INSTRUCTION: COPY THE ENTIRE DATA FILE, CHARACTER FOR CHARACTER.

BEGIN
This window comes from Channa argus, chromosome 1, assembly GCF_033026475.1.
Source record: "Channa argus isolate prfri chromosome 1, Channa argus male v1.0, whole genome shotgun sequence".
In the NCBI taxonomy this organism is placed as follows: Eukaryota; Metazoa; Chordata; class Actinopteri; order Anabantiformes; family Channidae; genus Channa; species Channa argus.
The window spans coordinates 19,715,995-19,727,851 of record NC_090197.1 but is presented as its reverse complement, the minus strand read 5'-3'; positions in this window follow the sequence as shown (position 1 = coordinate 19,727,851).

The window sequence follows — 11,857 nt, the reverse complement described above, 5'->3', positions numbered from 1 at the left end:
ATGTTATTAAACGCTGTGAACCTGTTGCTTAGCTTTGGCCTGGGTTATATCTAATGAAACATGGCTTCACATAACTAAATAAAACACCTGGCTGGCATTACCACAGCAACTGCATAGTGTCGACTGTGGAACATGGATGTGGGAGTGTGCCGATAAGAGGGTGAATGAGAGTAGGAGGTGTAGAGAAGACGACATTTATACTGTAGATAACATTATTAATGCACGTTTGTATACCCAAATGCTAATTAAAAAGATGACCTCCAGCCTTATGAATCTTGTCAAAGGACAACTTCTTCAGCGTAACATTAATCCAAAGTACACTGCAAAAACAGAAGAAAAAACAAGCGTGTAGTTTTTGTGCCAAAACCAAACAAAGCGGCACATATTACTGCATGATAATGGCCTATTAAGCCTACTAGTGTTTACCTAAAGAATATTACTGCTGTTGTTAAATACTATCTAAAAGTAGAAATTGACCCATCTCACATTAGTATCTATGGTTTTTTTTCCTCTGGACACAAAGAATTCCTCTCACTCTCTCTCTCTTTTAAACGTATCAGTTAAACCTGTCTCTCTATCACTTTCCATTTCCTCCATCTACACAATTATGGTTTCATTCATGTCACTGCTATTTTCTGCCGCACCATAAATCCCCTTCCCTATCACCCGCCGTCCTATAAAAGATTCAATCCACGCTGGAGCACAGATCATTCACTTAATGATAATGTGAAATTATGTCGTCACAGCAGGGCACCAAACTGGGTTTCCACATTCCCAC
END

This window comes from Channa argus, chromosome 1, assembly GCF_033026475.1.
Source record: "Channa argus isolate prfri chromosome 1, Channa argus male v1.0, whole genome shotgun sequence".
In the NCBI taxonomy this organism is placed as follows: Eukaryota; Metazoa; Chordata; class Actinopteri; order Anabantiformes; family Channidae; genus Channa; species Channa argus.
The window spans coordinates 19,715,995-19,727,851 of record NC_090197.1 but is presented as its reverse complement, the minus strand read 5'-3'; positions in this window follow the sequence as shown (position 1 = coordinate 19,727,851).

The window sequence follows — 11,857 nt, the reverse complement described above, 5'->3', positions numbered from 1 at the left end:
ATGTTATTAAACGCTGTGAACCTGTTGCTTAGCTTTGGCCTGGGTTATATCTAATGAAACATGGCTTCACATAACTAAATAAAACACCTGGCTGGCATTACCACAGCAACTGCATAGTGTCGACTGTGGAACATGGATGTGGGAGTGTGCCGATAAGAGGGTGAATGAGAGTAGGAGGTGTAGAGAAGACGACATTTATACTGTAGATAACATTATTAATGCACGTTTGTATACCCAAATGCTAATTAAAAAGATGACCTCCAGCCTTATGAATCTTGTCAAAGGACAACTTCTTCAGCGTAACATTAATCCAAAGTACACTGCAAAAACAGAAGAAAAAACAAGCGTGTAGTTTTTGTGCCAAAACCAAACAAAGCGGCACATATTACTGCATGATAATGGCCTATTAAGCCTACTAGTGTTTACCTAAAGAATATTACTGCTGTTGTTAAATACTATCTAAAAGTAGAAATTGACCCATCTCACATTAGTATCTATGGTTTTTTTTCCTCTGGACACAAAGAATTCCTCTCACTCTCTCTCTCTTTTAAACGTATCAGTTAAACCTGTCTCTCTATCACTTTCCATTTCCTCCATCTACACAATTATGGTTTCATTCATGTCACTGCTATTTTCTGCCGCACCATAAATCCCCTTCCCTATCACCCGCCGTCCTATAAAAGATTCAATCCACGCTGGAGCACAGATCATTCACTTAATGATAATGTGAAATTATGTCGTCACAGCAGGGCACCAAACTGGGTTTCCACATTCCCAC